The same hand of cards had been dealt to Turner’s grandfather, who had suffered his own stroke and a heart attack. But Turner says he hadn’t taken those bad genes too seriously; he was too young to think about it much yet. He didn’t smoke and was only an occasional drinker.
Then, at 35, three years before his stroke, Turner had a heart attack on Valentine’s Day. He had been diagnosed with metabolic syndrome diabetes and high blood pressure. All these signs pointed toward stroke.
Two weeks prior to his debilitating stroke, Turner remembers having a chronic headache—a sharp pinpoint over his left brow. He didn’t worry; it must be a sinus blockage, he thought.
A week before his stroke, he suffered a Transient Ischemic Attack or TIA, also known as a mini-stroke, which led to some weakness in his right side, tightening of the throat and a bit of slurred speech. Before an MRI could be scheduled, he suffered the severe stroke.
The end of Turner’s stay at Torrance Memorial marked the start of three years of intense rehabilitation. He spent eight weeks in a transitional rehabilitation center, re-learning how to bathe, shower and dress. Finally, on July 2, one day after his 39th birthday and nearly five months after the stroke, Turner returned home.
Dr. Hammer took the lead in helping Turner and Petersen navigate the long road to recovery, coordinating his doctors and outpatient rehabilitation procedures and creating a comprehensive plan that ensured the healthcare team was working in tandem and communicating often. He also helped navigate the complicated world of insurance and advised on ways Turner could get maximum benefits, the most therapy and the best team. Along with Turner’s cardiologist, Mark Lurie, MD, he worked to get blood pressure and cholesterol under control. (If left untreated, this could have caused another stroke.)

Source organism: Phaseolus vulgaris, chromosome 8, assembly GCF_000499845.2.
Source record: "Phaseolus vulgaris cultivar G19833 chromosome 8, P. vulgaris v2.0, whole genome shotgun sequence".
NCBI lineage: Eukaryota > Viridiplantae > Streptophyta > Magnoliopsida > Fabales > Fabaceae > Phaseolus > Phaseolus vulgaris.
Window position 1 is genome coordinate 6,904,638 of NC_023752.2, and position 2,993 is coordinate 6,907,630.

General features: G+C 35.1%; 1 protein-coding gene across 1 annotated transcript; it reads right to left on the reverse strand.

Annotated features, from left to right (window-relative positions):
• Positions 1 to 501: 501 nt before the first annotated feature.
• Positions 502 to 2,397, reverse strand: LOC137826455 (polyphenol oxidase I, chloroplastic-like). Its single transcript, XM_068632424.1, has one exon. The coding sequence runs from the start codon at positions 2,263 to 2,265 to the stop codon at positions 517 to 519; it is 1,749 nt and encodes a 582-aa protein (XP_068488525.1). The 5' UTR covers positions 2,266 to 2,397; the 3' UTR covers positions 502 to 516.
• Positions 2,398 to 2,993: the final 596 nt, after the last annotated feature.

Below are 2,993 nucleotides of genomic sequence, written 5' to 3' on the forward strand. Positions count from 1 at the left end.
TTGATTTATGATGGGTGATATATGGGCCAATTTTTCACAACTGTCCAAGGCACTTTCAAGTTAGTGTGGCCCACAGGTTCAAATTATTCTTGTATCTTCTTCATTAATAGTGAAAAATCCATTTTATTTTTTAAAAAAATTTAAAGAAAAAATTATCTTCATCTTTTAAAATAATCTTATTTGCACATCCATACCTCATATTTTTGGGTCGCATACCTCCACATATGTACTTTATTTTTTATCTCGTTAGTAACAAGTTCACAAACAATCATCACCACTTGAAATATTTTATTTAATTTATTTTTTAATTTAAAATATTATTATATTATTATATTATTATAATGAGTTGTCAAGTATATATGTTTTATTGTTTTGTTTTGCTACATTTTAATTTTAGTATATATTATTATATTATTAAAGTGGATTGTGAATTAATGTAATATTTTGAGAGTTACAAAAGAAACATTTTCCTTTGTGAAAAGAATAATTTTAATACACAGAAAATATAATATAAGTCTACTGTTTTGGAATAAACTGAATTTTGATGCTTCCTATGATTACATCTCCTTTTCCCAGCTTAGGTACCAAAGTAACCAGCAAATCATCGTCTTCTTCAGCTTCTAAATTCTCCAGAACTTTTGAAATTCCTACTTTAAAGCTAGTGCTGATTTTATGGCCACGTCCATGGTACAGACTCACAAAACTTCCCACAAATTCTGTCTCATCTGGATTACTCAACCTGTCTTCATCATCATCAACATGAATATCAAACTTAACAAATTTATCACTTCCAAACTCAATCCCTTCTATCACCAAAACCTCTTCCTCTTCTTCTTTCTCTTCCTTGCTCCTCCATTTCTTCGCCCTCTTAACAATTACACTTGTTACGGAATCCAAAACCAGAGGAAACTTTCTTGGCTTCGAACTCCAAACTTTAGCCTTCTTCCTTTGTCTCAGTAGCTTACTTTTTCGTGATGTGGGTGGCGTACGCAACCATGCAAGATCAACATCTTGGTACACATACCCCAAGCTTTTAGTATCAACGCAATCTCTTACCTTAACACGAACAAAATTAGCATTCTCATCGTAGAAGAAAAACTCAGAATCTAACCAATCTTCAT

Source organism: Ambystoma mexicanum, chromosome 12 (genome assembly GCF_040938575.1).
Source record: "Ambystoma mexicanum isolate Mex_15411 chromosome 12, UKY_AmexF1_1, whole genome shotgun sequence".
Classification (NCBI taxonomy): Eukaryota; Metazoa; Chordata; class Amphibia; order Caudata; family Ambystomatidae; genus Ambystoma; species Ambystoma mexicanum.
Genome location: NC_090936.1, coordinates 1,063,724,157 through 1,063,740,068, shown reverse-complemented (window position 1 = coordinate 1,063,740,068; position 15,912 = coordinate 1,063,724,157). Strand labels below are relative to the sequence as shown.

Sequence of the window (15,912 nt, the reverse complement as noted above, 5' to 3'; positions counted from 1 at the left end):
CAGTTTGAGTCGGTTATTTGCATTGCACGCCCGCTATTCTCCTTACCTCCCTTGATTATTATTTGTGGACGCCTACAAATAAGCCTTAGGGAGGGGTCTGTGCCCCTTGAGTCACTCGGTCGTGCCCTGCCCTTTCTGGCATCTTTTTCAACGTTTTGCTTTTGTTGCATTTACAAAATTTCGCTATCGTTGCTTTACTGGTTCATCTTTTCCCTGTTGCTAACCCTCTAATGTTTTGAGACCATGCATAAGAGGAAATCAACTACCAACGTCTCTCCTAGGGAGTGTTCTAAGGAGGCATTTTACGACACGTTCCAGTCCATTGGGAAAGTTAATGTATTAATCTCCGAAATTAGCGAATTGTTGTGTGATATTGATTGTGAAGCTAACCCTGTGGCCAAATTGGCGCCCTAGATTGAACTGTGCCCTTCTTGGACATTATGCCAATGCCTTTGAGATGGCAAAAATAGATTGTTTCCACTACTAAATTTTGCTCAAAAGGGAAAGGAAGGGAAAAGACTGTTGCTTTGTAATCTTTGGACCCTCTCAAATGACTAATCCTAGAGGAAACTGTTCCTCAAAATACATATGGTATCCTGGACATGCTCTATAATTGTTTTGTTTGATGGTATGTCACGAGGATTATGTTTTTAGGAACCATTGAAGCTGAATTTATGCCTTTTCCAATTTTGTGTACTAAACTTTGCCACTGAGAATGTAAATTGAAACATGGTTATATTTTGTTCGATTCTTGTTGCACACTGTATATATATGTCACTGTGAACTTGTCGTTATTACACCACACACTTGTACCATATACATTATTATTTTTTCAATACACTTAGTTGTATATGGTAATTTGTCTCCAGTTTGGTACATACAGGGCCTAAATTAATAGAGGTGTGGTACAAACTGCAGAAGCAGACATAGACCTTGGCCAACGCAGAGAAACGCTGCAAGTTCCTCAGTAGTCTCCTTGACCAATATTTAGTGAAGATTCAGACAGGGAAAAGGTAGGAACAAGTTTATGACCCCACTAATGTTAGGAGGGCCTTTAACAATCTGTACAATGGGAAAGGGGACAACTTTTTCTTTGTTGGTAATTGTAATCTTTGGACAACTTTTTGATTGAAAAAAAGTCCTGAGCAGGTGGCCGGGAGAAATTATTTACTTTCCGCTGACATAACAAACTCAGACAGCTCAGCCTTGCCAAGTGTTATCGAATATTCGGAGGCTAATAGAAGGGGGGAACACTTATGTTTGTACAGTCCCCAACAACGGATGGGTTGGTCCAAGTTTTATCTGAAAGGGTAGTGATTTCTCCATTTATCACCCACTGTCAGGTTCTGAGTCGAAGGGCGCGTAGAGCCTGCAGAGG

“We wanted to make sure that, as a young person, he had the very best chance of returning to an as-normal-as-possible life,” says Dr. Hammer. “Jesse came into the office once a month, and while our staff was his cheerleading team—telling him, ‘Look where you were then, and where you are now. Look at all your progress!’—they often told me that Jesse gave them an infusion of positivity and hope. He was usually our last patient of the day, and we wanted to make sure he got positive reinforcement for all he was doing to improve, but at the same time, he gave us hope. We really believed in Jesse.”
Marianna Newsam, an occupational therapist with the Outpatient Rehabilitation Department at Torrance Memorial, worked with Turner for four of the eight months he did therapy there. She, too, was touched by his work ethic and commitment to improve.
“Jesse’s will and determination have gotten him where he is today,” Newsam says. “He is very positive and strong. If I asked him to do something at home before his next visit, it would be done when he came back. Turner didn’t wait around for things to get better; he made them happen.”
Twice a week for an hour each visit, Turner worked with Newsam and other therapists, concentrating on stretching, alignment and balance work. Stretching in particular is critical in stroke rehab, as many post-stroke patients can have involuntary muscle contractions, known as spasticity. Untreated, spasticity can worsen and decrease muscle function even years after a stroke.
Balance therapy played an integral role in Turner’s occupational rehabilitation. Newsam and the team worked with him on alignment and range-of-motion exercises as well as reaction time and speed. Another form of balance therapy, known as vestibular rehabilitation, is also practiced in Torrance Memorial’s new Neuro Balance Center (see sidebar), though this treatment was not necessary for Turner.